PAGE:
Meeting security standards

Schueco adds more of its sliding door systems to meet the police-approved PAS standards

In association with

As part of an ongoing programme of security testing to PAS24, leading sustainable building envelope specialist Schueco UK reports an increase in the number of its sliding door systems that meet this police-approved standard. Newly qualifying systems include Schueco ASS 70.HI lift/slide double track, bi-parting and triple track doors, as well as the slide-only versions. Schueco ASS 70 FD and ASS 80 FD.HI sliding/folding doors (depending on design) have also been successfully tested.

With the recently introduced Building Regulation AD Q and the continuing demand for improved security, this announcement will be welcome news for specifiers looking to deliver ultimate peace-of-mind to clients. While in general Schueco tests systems to the EN 1627 security standard, which covers primarily manual attack methods, this regime is supplemented in the UK by testing to PAS24, which is the police-preferred alternative.

The PAS24 tests take the form of manual attacks with a prescribed range of tools, together with numerous mechanical bi-directional loadings to replicate attacks on the locking points, hinges, etc. Additionally, approved locking cylinders must have features such as anti-bump and anti-drill. PAS24 also includes hard and soft body impact tests to prove the strength and integrity of the aluminium frames, jointing methods and hardware, and it mandates the use of at least one sheet of P1A glass, or better, in glazed doors.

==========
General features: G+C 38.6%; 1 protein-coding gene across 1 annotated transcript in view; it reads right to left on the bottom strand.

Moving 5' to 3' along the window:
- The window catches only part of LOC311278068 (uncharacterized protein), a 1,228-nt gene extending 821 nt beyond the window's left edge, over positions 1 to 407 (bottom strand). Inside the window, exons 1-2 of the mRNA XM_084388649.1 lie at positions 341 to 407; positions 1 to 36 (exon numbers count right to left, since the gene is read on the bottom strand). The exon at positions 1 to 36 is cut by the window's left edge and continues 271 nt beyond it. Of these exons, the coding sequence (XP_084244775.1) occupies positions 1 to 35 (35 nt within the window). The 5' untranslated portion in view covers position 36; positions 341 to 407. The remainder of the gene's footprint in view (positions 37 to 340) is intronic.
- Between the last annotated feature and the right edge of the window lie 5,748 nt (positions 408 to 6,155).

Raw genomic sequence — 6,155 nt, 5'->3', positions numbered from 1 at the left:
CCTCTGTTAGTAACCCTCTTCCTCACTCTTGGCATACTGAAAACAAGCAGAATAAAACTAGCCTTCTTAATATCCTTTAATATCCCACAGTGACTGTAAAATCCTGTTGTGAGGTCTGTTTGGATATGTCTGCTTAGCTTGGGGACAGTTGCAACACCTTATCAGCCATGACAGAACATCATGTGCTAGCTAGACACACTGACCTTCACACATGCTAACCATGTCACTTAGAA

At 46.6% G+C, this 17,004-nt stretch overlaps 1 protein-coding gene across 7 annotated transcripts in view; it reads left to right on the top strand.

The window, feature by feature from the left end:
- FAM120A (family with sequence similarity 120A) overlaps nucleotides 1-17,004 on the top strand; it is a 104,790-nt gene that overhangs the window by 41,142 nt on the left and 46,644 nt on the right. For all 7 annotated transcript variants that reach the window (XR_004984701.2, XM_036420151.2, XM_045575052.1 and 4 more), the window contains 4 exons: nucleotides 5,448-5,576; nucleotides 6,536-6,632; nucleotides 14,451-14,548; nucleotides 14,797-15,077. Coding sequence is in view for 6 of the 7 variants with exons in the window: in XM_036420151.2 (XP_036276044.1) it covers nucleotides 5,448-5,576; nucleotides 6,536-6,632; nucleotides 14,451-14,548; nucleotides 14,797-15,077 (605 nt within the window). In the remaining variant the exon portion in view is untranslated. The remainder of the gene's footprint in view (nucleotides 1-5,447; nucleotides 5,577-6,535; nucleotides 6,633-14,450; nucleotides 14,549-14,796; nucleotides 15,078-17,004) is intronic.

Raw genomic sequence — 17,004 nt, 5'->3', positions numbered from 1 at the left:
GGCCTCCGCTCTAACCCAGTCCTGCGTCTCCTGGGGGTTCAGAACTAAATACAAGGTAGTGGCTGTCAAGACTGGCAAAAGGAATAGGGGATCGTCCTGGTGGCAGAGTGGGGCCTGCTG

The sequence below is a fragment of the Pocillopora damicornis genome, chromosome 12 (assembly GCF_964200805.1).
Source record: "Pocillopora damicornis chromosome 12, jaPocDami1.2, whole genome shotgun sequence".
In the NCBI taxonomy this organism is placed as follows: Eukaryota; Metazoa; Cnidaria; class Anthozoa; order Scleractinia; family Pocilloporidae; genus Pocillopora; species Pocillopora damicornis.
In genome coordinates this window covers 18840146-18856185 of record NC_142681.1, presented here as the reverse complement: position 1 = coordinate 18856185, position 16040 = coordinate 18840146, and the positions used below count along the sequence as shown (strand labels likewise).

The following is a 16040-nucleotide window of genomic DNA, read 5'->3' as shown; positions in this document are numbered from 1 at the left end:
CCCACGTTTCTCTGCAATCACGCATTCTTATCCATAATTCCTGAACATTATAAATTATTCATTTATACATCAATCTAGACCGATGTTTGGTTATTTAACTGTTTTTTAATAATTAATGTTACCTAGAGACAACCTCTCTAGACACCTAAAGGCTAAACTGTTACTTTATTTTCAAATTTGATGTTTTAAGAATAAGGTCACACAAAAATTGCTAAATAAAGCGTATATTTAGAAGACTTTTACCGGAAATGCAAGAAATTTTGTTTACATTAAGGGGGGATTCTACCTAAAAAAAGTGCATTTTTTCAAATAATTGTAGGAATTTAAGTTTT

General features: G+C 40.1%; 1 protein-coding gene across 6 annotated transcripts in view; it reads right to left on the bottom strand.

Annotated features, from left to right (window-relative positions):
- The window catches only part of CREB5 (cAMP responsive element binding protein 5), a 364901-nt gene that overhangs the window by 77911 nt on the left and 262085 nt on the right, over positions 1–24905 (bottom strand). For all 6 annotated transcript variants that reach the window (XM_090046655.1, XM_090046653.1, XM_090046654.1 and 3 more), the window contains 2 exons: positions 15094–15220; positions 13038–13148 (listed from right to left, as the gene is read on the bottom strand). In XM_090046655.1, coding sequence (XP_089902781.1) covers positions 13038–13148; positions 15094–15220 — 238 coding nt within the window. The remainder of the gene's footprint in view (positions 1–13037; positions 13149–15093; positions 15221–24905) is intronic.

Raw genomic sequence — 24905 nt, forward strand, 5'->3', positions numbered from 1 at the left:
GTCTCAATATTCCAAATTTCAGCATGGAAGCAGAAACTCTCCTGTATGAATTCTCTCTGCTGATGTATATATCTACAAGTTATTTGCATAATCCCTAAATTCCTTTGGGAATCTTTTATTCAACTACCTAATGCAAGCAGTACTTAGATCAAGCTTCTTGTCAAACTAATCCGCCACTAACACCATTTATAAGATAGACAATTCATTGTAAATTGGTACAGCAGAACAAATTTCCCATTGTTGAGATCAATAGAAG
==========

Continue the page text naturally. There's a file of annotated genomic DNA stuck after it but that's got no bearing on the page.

123

For more information and technical support visit: www.schueco.co.uk 

 

Contact:

01908 282111

mkinfobox@schueco.com


 

Latest

It’s what you dress your project in that makes the biggest impression. PiP offers some help with procuring the final coat

Stone, steel, cement and more

Dessau’s Torten Estate featured in an influential lecture and exhibition concentrating on the housing crisis, given by Walter Gropius just before left the UK for America

Solving the housing problem was top of Walter Gropius’ concerns

In the run-up to the election Andrew Forth, RIBA’s head of policy and public affairs, explains how the RIBA’s manifesto lobbies politicians to create a built environment that is ‘safer, better and more sustainable’

Head of policy and public affairs at the RIBA, Andrew Forth, on the key points

The architect’s vision for Lower Giles Farm house near Bolton got diluted by the client's self-build, but the dilemmas resonate with many

Manchester meets moorland at cantilevered Paragraph 55 home near Bolton

There’s no doubt that Banister Fletcher’s tome is all the better for its heavy revision, but the reduced role of its drawings hurts

Welcome repositioning is at cost of drawings